Case Study - E38 - Fails To Start
|Date of manufacture||April 1995|
I moved the car out of the drive earlier in the day, a couple of hours later I needed to move the car back and it wouldn't start. The engine turned over fine, all the right lamps were illuminated in the instrument cluster but the engine just failed to fire at all. After a few more tries the battery went flat.
A jump start did not do the trick either, the jump leads got a bit hot but that was about it. I removed a sparkplug and found that the plug was wet and smelled of petrol, it was either flooded or there were no sparks.
The first thing did was to remove all the plugs, clean them, and then try one of the plugs on a coil-pack to make sure that plug was firing which it was. The spark was quite weak and the fumes from the cylinders smelt of petrol. I recharged the battery for a couple of hours and tried to start again.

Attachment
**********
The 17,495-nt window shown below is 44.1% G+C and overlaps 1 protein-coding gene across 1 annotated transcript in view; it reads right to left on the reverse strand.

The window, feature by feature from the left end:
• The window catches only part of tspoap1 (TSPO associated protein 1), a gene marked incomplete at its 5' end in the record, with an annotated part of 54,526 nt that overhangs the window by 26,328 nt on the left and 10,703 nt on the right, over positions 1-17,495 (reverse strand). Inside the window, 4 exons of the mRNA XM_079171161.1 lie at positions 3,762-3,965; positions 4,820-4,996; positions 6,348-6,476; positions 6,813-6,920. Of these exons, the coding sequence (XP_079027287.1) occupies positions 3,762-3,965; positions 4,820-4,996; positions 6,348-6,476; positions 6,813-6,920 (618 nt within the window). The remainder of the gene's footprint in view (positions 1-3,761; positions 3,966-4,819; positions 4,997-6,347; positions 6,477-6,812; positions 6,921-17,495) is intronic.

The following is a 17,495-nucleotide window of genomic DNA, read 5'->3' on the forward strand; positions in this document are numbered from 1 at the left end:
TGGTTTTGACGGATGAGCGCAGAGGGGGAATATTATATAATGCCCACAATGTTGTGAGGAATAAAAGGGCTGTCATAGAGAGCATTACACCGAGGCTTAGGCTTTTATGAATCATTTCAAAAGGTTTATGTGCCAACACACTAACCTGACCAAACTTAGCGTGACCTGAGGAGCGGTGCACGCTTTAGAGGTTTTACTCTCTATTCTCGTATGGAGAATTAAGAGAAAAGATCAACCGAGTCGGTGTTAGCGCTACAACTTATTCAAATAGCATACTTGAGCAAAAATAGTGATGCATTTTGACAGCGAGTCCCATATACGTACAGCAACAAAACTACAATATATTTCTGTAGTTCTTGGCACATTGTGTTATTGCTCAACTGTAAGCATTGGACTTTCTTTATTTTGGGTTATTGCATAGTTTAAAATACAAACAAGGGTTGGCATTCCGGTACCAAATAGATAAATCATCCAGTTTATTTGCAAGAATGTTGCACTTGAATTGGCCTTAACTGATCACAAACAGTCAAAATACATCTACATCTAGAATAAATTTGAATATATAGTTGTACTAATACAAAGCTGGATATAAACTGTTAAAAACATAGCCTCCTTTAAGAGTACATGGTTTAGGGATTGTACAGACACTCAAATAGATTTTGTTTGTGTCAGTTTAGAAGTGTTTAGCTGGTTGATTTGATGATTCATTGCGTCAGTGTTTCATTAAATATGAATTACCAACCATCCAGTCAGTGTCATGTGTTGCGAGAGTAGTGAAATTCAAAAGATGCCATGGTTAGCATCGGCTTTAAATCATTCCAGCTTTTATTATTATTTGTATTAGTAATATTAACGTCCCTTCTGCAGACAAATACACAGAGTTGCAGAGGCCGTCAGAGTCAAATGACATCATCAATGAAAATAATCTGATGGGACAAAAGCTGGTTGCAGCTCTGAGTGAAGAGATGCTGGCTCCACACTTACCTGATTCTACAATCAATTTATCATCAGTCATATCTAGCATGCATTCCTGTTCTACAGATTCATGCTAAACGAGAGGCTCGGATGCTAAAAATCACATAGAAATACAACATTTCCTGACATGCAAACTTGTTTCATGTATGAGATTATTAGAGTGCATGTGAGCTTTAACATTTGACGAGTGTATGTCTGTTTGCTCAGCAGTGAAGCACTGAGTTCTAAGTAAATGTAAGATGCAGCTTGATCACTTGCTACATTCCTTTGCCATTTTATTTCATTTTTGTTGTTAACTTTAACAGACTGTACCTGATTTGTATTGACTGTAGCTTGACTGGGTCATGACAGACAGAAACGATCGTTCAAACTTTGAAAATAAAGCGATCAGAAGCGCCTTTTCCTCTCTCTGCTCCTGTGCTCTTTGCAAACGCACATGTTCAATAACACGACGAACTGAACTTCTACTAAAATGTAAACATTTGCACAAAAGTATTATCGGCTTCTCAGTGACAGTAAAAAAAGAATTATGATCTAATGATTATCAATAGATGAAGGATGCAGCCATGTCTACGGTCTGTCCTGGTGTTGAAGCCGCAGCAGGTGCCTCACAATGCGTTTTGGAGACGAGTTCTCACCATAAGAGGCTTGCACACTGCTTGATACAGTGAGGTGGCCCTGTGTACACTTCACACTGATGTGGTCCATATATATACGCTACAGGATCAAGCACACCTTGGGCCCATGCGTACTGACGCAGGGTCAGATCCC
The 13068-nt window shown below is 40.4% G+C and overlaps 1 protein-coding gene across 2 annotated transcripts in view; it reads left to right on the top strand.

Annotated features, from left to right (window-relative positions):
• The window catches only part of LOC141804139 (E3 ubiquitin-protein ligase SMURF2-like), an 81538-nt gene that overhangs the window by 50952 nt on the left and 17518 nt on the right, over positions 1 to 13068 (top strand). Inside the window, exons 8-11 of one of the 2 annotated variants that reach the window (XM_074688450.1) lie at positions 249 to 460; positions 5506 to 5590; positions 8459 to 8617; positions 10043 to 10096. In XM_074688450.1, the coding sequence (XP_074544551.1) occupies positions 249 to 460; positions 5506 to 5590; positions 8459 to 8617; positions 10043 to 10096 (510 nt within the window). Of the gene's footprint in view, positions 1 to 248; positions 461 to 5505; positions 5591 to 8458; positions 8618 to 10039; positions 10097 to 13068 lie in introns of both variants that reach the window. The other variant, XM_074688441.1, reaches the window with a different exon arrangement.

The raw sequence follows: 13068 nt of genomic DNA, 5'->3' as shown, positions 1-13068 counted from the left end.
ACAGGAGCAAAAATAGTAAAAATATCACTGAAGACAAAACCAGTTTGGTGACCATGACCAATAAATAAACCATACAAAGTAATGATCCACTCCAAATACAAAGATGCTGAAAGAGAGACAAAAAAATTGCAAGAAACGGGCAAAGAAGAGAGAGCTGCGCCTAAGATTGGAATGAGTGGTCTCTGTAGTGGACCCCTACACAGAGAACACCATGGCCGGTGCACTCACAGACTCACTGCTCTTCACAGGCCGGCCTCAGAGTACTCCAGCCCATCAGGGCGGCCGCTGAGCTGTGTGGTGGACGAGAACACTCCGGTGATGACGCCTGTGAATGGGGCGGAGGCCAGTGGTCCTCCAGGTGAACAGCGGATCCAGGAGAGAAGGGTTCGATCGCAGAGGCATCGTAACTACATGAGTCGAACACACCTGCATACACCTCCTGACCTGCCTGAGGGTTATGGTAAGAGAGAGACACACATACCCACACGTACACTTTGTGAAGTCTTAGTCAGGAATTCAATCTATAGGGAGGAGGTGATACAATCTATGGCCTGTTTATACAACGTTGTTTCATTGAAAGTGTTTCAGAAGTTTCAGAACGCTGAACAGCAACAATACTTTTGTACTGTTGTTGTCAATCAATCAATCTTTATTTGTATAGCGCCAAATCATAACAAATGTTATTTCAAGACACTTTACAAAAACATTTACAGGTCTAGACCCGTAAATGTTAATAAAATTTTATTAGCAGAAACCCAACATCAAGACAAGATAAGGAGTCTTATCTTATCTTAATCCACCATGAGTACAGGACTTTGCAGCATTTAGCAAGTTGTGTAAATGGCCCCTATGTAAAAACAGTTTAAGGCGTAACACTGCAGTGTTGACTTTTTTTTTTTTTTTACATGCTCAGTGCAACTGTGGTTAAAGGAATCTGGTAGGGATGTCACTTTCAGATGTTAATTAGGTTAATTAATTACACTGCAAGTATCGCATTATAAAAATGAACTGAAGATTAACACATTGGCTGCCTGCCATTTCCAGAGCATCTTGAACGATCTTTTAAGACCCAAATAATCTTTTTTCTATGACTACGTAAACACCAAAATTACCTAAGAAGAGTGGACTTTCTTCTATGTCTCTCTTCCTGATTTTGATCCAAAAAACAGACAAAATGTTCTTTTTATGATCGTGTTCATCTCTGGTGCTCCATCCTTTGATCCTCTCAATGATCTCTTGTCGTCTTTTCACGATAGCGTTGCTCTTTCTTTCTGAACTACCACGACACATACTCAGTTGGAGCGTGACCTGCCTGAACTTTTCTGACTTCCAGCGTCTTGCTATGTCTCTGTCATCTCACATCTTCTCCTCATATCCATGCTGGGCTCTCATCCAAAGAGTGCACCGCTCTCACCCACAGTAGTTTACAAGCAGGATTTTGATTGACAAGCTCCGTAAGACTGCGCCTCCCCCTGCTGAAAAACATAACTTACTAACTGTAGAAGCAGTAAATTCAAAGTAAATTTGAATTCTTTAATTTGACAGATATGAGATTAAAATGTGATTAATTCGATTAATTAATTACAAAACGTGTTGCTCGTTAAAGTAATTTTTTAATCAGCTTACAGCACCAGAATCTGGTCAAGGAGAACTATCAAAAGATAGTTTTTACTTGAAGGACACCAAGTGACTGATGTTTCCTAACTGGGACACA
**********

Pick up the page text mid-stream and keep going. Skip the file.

The engine turned over quite fast and very smoothly as though there was no compression, the engine failed to fire and the battery soon went flat again.
This was the first time I had a flooded engine on the 7-Series. It is very easy to think that something else has gone wrong with the engine as a flooded M60 (and some M62's) just do not fire at all, not a single pop. The engine turns over very quickly so it is easy to think that the battery is good and the fault is elsewhere.
Unfortunately the M60 is prone to flooding in certain circumstances, usually it requires the battery to be a bit low on power and the car to be moved a few feet and then switched off again. In this condition the engine will not start.
I have seen this happen a few times and talked to many others that have had the same problem. I have heard of at least one case on an M62B35 but have not heard of this problem on the TUB (Vanos) variants. It is a common problem and often gets misdiagnosed as 'Nikasil wear'.
The fix is to follow this procedure to the letter, trying to take shortcuts will just make things worse!
Note: The same symptoms can be due to a failed crankshaft sensor. The easy way to differentiate between the two faults is to remove a sparkplug. If the plug is wet and smells of petrol the engine is flooded. If the plug is dry then the crankshaft sensor is suspect. When a crankshaft sensor fails the fuel pump does not run and the injectors do not fire.